Supporters have pooled $200,000 to keep China Camp solvent and need $50,000 more. Chung noted that even if they are successful, they will have to start over next year: "If we tell people that we are going to be successful every year, we'd be fooling ourselves, because we haven't done it yet."
China Camp boosters at least have a stable of potential donors in wealthy Marin County. In less fortunate locales, the prospects of quickly raising tens of thousands of dollars is dim.
Officials and supporters in Whittier are struggling to scrape together $80,000 to save the historic home of Pio Pico, California's last Mexican governor — even as the preserved rancho at Los Encinos State Historic Park 35 miles away has been spared from closure thanks to a $150,000 check from a single anonymous donor.
"In some of the richer areas, someone steps forward and writes a check for the full amount," said Whittier Assistant City Manager Nancy Mendez. "That's not the case here. They're getting $5 donations."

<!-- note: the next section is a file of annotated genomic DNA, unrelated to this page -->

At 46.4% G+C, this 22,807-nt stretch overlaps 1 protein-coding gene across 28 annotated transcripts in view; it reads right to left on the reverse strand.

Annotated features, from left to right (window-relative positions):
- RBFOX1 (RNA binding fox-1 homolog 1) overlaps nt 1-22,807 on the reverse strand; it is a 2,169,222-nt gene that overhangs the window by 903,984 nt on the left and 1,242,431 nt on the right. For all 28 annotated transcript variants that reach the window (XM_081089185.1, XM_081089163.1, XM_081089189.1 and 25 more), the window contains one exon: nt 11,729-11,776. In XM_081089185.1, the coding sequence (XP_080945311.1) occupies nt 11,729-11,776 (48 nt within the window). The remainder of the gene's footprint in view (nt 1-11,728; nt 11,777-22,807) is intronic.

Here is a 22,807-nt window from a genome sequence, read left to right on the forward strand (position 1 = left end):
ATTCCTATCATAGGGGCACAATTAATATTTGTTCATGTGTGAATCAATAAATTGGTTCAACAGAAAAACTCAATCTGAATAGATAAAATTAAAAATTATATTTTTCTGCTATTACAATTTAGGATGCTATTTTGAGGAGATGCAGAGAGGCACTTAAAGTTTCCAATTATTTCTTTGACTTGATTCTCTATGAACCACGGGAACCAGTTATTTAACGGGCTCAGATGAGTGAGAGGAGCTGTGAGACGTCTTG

For some park supporters, the funding crisis means new opportunities. A nonprofit organization that runs the Jack London State Historic Park in Sonoma County wants to host weddings, corporate retreats and other events there.
"We're having a ball," said Tjiska Van Wyk, executive director of the Valley of the Moon Natural History Assn. She said the association is also raising money for repairs, a major problem across the park system.